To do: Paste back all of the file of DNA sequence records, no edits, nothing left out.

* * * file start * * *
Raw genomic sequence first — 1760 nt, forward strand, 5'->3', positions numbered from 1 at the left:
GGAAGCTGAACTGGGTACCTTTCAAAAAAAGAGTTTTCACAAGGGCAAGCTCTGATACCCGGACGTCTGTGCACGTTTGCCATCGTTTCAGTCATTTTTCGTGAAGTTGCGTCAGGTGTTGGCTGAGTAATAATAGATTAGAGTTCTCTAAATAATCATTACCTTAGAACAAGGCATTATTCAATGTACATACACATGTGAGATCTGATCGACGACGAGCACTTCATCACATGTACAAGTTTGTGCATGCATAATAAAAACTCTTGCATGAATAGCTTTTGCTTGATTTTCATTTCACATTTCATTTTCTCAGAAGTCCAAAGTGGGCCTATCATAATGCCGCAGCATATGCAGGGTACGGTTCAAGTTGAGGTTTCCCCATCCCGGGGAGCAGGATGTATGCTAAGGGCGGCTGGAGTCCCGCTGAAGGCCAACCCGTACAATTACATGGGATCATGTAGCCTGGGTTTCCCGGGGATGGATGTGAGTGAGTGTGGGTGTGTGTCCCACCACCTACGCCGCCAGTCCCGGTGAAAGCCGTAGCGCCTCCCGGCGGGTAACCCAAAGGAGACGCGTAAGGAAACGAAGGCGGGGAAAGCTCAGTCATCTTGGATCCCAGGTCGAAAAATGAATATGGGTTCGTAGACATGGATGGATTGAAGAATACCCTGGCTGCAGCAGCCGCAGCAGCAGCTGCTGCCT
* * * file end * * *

Raw genomic sequence first — 1760 nt, forward strand, 5'->3', positions numbered from 1 at the left:
GGAAGCTGAACTGGGTACCTTTCAAAAAAAGAGTTTTCACAAGGGCAAGCTCTGATACCCGGACGTCTGTGCACGTTTGCCATCGTTTCAGTCATTTTTCGTGAAGTTGCGTCAGGTGTTGGCTGAGTAATAATAGATTAGAGTTCTCTAAATAATCATTACCTTAGAACAAGGCATTATTCAATGTACATACACATGTGAGATCTGATCGACGACGAGCACTTCATCACATGTACAAGTTTGTGCATGCATAATAAAAACTCTTGCATGAATAGCTTTTGCTTGATTTTCATTTCACATTTCATTTTCTCAGAAGTCCAAAGTGGGCCTATCATAATGCCGCAGCATATGCAGGGTACGGTTCAAGTTGAGGTTTCCCCATCCCGGGGAGCAGGATGTATGCTAAGGGCGGCTGGAGTCCCGCTGAAGGCCAACCCGTACAATTACATGGGATCATGTAGCCTGGGTTTCCCGGGGATGGATGTGAGTGAGTGTGGGTGTGTGTCCCACCACCTACGCCGCCAGTCCCGGTGAAAGCCGTAGCGCCTCCCGGCGGGTAACCCAAAGGAGACGCGTAAGGAAACGAAGGCGGGGAAAGCTCAGTCATCTTGGATCCCAGGTCGAAAAATGAATATGGGTTCGTAGACATGGATGGATTGAAGAATACCCTGGCTGCAGCAGCCGCAGCAGCAGCTGCTGCCT